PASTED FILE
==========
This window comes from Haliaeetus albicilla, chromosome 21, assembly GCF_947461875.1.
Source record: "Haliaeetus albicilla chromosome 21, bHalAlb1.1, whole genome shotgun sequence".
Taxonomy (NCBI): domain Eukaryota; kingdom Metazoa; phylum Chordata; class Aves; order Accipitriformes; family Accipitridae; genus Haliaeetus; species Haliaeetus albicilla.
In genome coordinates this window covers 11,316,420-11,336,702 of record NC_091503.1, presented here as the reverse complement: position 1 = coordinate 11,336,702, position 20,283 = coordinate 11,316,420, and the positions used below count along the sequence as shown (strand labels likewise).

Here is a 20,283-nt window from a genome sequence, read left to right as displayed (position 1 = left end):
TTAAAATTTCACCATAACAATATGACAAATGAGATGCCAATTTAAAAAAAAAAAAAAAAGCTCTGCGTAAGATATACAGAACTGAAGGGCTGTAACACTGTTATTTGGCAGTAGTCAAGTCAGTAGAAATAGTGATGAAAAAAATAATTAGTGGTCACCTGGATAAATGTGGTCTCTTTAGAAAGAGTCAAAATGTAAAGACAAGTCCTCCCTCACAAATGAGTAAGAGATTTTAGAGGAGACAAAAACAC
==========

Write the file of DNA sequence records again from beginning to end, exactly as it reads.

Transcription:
This window comes from Haliaeetus albicilla, chromosome 21, assembly GCF_947461875.1.
Source record: "Haliaeetus albicilla chromosome 21, bHalAlb1.1, whole genome shotgun sequence".
Taxonomy (NCBI): domain Eukaryota; kingdom Metazoa; phylum Chordata; class Aves; order Accipitriformes; family Accipitridae; genus Haliaeetus; species Haliaeetus albicilla.
In genome coordinates this window covers 11,316,420-11,336,702 of record NC_091503.1, presented here as the reverse complement: position 1 = coordinate 11,336,702, position 20,283 = coordinate 11,316,420, and the positions used below count along the sequence as shown (strand labels likewise).

Here is a 20,283-nt window from a genome sequence, read left to right as displayed (position 1 = left end):
TTAAAATTTCACCATAACAATATGACAAATGAGATGCCAATTTAAAAAAAAAAAAAAAAGCTCTGCGTAAGATATACAGAACTGAAGGGCTGTAACACTGTTATTTGGCAGTAGTCAAGTCAGTAGAAATAGTGATGAAAAAAATAATTAGTGGTCACCTGGATAAATGTGGTCTCTTTAGAAAGAGTCAAAATGTAAAGACAAGTCCTCCCTCACAAATGAGTAAGAGATTTTAGAGGAGACAAAAACAC